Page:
Friday, April 22, 2011

Which do you fear more - business Big Brother, or government Big Brother?

In a fascist or a communist society, there is no need to differentiate between "business" and "government," since in both cases the government controls businesses. In mixed socialist-capitalist societies, however, the distinction can be made. There are certain things that businesses do in which government is not involved, and there are certain things that governments do in which business is not involved.

And sometimes businesses and governments do the same thing, but they may (or may not) do it in different ways.

Such as spying on you.

In a recent post Your iPhone is Tracking You, Jake Kuramoto links to a number of instances of tracking activity. Kuramoto begins by linking to an Alasdair Allan/Pete Warden story which describes how iPhones and iPads with iOS 4 are storing locations/time stamps:

We're not sure why Apple is gathering this data, but it's clearly intentional, as the database is being restored across backups, and even device migrations.

But this is not limited to Apple devices, as Zeit Online notes:

Malte Spitz from the German Green party decided to publish his own data collected from August 2009 to February 2010. However, to even access the information, he had to file a suit against telecommunications giant Deutsche Telekom.

Now Apple and Deutsche Telekom are private businesses - admittedly regulated by the government, but other than that free to do whatever they want.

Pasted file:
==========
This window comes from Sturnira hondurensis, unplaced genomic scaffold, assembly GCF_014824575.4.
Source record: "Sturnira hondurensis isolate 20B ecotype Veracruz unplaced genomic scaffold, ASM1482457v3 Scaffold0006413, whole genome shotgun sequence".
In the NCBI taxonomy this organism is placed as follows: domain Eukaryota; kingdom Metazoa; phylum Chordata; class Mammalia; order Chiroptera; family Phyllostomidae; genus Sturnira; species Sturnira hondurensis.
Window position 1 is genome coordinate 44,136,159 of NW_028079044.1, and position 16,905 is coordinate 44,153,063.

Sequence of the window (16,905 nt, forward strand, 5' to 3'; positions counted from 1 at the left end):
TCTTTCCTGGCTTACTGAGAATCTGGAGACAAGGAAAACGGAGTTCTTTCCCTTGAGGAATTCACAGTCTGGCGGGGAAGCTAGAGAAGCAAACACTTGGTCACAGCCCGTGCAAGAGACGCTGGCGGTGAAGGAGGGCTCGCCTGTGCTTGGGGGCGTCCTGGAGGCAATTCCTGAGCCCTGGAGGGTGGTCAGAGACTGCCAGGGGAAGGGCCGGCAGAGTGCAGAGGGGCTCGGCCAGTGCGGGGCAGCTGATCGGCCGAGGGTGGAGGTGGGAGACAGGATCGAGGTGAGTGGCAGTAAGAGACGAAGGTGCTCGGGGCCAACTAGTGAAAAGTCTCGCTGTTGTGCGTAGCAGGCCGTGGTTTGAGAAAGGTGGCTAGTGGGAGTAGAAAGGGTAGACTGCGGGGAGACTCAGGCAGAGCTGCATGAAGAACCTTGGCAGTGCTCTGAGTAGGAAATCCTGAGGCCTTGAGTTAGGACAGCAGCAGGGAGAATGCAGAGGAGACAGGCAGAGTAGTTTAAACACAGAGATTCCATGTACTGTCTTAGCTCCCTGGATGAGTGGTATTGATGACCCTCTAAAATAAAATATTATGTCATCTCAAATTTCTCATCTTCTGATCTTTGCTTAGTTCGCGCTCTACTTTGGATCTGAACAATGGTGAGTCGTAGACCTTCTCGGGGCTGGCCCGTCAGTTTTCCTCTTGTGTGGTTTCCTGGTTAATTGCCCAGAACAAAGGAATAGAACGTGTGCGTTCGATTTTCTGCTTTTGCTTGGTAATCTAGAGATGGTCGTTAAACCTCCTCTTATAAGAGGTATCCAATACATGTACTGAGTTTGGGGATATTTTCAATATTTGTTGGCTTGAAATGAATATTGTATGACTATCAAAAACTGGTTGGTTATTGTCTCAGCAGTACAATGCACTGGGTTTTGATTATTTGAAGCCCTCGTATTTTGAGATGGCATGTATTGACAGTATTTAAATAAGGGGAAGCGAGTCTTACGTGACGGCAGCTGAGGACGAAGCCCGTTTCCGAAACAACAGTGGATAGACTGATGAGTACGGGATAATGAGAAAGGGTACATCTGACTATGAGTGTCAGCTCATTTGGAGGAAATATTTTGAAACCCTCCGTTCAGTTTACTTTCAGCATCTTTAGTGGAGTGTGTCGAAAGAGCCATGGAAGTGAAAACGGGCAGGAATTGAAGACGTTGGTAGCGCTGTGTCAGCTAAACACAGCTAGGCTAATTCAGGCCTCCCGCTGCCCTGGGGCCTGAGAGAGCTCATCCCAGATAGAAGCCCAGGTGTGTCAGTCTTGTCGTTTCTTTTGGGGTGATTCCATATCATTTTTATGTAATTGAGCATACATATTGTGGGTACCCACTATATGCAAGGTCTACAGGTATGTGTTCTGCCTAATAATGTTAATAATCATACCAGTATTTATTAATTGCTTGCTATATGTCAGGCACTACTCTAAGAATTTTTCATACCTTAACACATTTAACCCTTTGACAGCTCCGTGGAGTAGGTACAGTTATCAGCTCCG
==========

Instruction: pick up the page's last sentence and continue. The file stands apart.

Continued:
Kuramoto also linked to an account of the brouhaha between Cellebrite, the Michigan State Police, and the American Civil Liberties Union.


Cellebrite manufactures a Universal Forensics Extraction Device. Now we're not talking about debate or biometrics here, but the examination of any item for purposes of law enforcement. In this particular case, we're talking about cell phones. If Malte Spitz had been unsuccessful in getting his location information from Deutsche Telekom, perhaps he could have bought the Cellebrite UFED and obtained the location information in that manner.

Based on Cellebrite’s expertise in data extraction technology, the mobile forensics products perform both logical and physical data extraction, including recovery of deleted messages and content.

With more than a decade of experience in mobile data technologies, Cellebrite provides the widest coverage available in the market today. The UFED family of products is able to extract and analyze data from more than 3000 phones, including smartphones and GPS devices.

While the American Civil Liberties Union claims that the use of this device by a law enforcement agency violates the Fourth Amendment to the U.S. Constitution, a judge may not agree. And even if the judge does agree, that would not necessarily address the use of the Cellebrite UFED by private citizens - who presumably have the "civil liberty" to employ the device.

So, let's return to the question I posed in the title of this post. Which do you fear more - business Big Brother, or government Big Brother?
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